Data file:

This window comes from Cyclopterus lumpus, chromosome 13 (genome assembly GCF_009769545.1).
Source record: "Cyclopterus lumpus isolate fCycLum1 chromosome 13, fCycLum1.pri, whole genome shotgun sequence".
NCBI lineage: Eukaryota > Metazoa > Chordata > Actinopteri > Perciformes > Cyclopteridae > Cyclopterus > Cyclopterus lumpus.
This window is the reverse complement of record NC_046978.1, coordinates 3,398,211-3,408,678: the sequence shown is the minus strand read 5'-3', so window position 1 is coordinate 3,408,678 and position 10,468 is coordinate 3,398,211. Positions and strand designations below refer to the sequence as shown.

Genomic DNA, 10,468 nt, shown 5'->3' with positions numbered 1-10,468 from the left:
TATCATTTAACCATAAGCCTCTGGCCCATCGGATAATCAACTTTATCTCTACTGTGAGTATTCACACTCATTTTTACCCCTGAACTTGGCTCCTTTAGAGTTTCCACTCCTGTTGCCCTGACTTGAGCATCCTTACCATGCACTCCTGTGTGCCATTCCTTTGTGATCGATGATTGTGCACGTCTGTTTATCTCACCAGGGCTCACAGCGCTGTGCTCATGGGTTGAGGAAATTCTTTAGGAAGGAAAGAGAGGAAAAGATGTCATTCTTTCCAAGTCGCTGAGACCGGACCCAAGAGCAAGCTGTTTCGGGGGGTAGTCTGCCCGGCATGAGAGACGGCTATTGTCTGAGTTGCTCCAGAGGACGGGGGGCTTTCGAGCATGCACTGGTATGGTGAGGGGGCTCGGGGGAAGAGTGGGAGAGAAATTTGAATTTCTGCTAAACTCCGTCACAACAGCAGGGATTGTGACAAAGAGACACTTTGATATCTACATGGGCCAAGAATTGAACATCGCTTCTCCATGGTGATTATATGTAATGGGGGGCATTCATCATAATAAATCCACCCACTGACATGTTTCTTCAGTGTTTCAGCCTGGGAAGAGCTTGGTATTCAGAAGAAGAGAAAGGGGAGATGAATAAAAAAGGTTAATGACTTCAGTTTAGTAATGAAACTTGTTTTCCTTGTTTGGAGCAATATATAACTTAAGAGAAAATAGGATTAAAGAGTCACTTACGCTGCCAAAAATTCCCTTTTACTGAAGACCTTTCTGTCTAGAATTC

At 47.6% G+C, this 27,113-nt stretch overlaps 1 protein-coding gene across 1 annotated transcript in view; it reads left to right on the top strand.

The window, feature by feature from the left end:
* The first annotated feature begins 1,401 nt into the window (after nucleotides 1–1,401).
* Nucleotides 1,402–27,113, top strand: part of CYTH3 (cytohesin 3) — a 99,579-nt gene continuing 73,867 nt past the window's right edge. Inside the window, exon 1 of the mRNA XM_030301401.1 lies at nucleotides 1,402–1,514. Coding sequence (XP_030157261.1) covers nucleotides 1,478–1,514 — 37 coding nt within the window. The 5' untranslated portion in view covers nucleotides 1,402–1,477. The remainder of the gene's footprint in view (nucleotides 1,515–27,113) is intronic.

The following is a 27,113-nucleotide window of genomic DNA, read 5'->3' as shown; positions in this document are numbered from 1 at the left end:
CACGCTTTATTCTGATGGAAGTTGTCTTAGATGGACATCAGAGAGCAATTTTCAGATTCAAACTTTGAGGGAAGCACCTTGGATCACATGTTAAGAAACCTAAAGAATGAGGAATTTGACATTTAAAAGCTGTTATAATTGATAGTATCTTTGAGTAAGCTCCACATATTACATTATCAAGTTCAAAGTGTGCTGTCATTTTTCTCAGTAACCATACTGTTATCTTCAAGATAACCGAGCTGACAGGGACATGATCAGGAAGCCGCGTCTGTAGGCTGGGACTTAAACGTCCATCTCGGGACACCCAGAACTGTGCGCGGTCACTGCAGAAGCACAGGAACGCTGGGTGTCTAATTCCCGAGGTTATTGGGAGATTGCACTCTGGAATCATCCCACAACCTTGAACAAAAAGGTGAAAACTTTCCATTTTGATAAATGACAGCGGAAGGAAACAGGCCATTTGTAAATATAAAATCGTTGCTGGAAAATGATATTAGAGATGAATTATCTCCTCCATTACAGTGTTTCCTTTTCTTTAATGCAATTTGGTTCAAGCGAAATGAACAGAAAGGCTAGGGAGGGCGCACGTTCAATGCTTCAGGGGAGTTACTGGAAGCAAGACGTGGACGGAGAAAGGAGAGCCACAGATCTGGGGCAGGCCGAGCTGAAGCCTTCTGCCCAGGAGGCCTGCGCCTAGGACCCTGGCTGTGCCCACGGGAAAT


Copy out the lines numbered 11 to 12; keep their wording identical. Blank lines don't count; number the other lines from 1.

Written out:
The following is a 27,113-nucleotide window of genomic DNA, read 5'->3' as shown; positions in this document are numbered from 1 at the left end:
CACGCTTTATTCTGATGGAAGTTGTCTTAGATGGACATCAGAGAGCAATTTTCAGATTCAAACTTTGAGGGAAGCACCTTGGATCACATGTTAAGAAACCTAAAGAATGAGGAATTTGACATTTAAAAGCTGTTATAATTGATAGTATCTTTGAGTAAGCTCCACATATTACATTATCAAGTTCAAAGTGTGCTGTCATTTTTCTCAGTAACCATACTGTTATCTTCAAGATAACCGAGCTGACAGGGACATGATCAGGAAGCCGCGTCTGTAGGCTGGGACTTAAACGTCCATCTCGGGACACCCAGAACTGTGCGCGGTCACTGCAGAAGCACAGGAACGCTGGGTGTCTAATTCCCGAGGTTATTGGGAGATTGCACTCTGGAATCATCCCACAACCTTGAACAAAAAGGTGAAAACTTTCCATTTTGATAAATGACAGCGGAAGGAAACAGGCCATTTGTAAATATAAAATCGTTGCTGGAAAATGATATTAGAGATGAATTATCTCCTCCATTACAGTGTTTCCTTTTCTTTAATGCAATTTGGTTCAAGCGAAATGAACAGAAAGGCTAGGGAGGGCGCACGTTCAATGCTTCAGGGGAGTTACTGGAAGCAAGACGTGGACGGAGAAAGGAGAGCCACAGATCTGGGGCAGGCCGAGCTGAAGCCTTCTGCCCAGGAGGCCTGCGCCTAGGACCCTGGCTGTGCCCACGGGAAAT